I have seen dogs like yours who were "rehabilitated" like yours. As a matter of fact, I rescued a cocker spaniel (Whiskey)in high school, and he was afraid of people and especially so towards men. If I was walking this dog on a leash and a stranger approached me, he would growl and strain the leash. It wasn't through any fault of his own. The problem with rehabilitated dogs like yours and Whiskey, is that because of the abuse they have suffered, the risk of them getting loose, getting into a situation where he doesn't know the people, then he could strike out at a stranger. Thus the reason I say that dogs should be inspected. Especially if you live in a very populated area like Denver. I'm not saying they should put the dog through a field trial and taunt the dog, but to have it on a leash at the owner's side, allow people to walk by closely and see if the dog shows signs of agressiveness. Is your dog ok if you are with him and take him for walks? If so then his passing an inspection like I'm talking about would not be a big deal
1 person likes this
@johnrp (70)
• United States
4 Jan 08
I think it is fair to ban pitbulls in areas that are thickly settled. There have been many stories of pitbulls doing serious harm to people, including small children. Dog owners are often terribly lax and let their dogs go around outdoors without a leash. People should not have to be afraid to walk down a street because of a dog.
1 person likes this
• United States
4 Jan 08
Here's what I think. If you ban pitbulls in large cities, then the people that are making aggressive dogs are going to move to Rotweilers ban Rotweilers then they will do the same to dobermans, ban the doberman then it will be the German Shepherds causing all the dog bites. Pittbulls are born with sweet fun loving temperments, much like a lab. If these gangsters dogs of choice were labs then the lab would not be the most popular dog in the U.S. You'd here many stories of labs doing serious harm. So I say ban these owners from owning dogs period. If someone is in trouble because of unruly dogs, they should not be able to own them. What if I am a responsible dog person but I do not have freedom of my breed of choice because of the laws that are started.
1 person likes this
• United States
6 Jan 08
No they should not be banned. I have a pit bull puppy and like you said, they are not aggressive unless you breed them that way. If you show them love and kindness, you'll get one stubborn but yet very loyal dog. If you want to start banning 'aggressive' breeds, when do you stop banning all dogs? Who says pit bulls are any more aggressive than a poodle or a spaniel dog? Why is it only the pits that get the bad rap when any dog is to be considered 'dangerous.'
1 person likes this
• United States
6 Jan 08
I don't think any dog should be banned and shot simply because it is a certain breed of dog. There are contributing factors that you have to look at if a dog is mean. Not all pit bulls are mean. There are some very loving pit bulls. I think the pit bull has been given a bad rep and it is unfair. I agree with you they should not be banned simply because they are pit bulls.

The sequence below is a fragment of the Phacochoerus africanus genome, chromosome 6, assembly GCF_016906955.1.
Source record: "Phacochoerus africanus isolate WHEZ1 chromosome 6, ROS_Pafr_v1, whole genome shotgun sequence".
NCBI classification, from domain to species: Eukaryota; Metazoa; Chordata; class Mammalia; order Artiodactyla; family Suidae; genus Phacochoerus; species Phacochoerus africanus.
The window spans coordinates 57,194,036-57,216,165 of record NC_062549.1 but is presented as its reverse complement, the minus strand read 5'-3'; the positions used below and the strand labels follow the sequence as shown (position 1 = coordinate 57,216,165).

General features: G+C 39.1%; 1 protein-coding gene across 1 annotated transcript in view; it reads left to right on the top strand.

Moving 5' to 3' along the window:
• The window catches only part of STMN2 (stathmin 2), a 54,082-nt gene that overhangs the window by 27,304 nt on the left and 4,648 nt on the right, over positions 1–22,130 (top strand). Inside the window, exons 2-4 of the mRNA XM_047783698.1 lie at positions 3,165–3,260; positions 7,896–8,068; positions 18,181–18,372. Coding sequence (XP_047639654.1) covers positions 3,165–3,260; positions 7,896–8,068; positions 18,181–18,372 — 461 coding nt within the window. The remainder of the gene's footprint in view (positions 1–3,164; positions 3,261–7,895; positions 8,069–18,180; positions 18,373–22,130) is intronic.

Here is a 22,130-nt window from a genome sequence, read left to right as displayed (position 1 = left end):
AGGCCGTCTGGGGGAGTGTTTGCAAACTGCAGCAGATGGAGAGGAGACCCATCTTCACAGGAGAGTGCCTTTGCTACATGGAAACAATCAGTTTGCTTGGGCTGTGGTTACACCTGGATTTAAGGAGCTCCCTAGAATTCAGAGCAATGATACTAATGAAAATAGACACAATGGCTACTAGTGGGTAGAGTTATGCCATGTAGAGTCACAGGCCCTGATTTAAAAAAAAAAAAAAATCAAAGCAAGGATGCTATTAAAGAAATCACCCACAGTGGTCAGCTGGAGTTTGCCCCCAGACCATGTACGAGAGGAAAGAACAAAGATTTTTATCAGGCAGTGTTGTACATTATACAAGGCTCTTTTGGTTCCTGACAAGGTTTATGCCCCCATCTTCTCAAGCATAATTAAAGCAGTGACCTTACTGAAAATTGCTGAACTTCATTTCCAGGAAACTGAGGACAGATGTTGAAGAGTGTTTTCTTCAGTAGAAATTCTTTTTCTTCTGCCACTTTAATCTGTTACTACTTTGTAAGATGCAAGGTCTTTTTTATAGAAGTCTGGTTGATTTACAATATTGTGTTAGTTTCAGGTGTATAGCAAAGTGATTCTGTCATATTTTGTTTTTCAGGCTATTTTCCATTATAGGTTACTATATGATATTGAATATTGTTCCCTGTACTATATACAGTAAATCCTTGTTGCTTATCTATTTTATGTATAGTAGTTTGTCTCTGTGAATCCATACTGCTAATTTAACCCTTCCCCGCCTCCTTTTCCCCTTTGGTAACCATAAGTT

1 person likes this
@soccermom (3200)
• United States
5 Jan 08
The only answer to this problem is more education. We adopted a pit bull puppy about a year ago from the local pound, he was so sweet. Only two months old and had never scene the outside of the pound. When we adopted him the lady at the pound told us she thought it was a mistake because he may be aggressice toward our other dog (also a pit mix). We've never had a problem with him. He is sweet, gentle and adores our kids. Thank god I work in insurance so I could write our own homeowners policy because our comany won't insure houses with pit bulls in it. THe dogs aren't the problem, it's the owners.
1 person likes this
• United States
5 Jan 08
Pitbulls are being banned across the US and it is because of how aggressive the breed is according to the ASPCA.
1 person likes this
• United States
5 Jan 08
Though the stereotype may be a misunderstanding, it is a wise decision. It not only protects the community, it protects potential mistreatment of pittbulls or other dogs. Pittbulls are friendly dogs given the right bloodline, treatment, and home. But I think it's wise to place bans on them.
1 person likes this
@mbs730 (2155)
• Canada
5 Jan 08
Personally I don't agree with banning any breed. Yes pit bulls may have a bad rep but it doesn't mean they ALL are bad. A Bichon Frise can be vicious! I mean, it depends on the dog and the owner. I wouldn't recommend a young family with young kids get a pit bull but that doesn't mean the breed should be banned. I think the owners of these dogs should take more responsibility with their pets rather than banning these dogs all because they are pit bulls.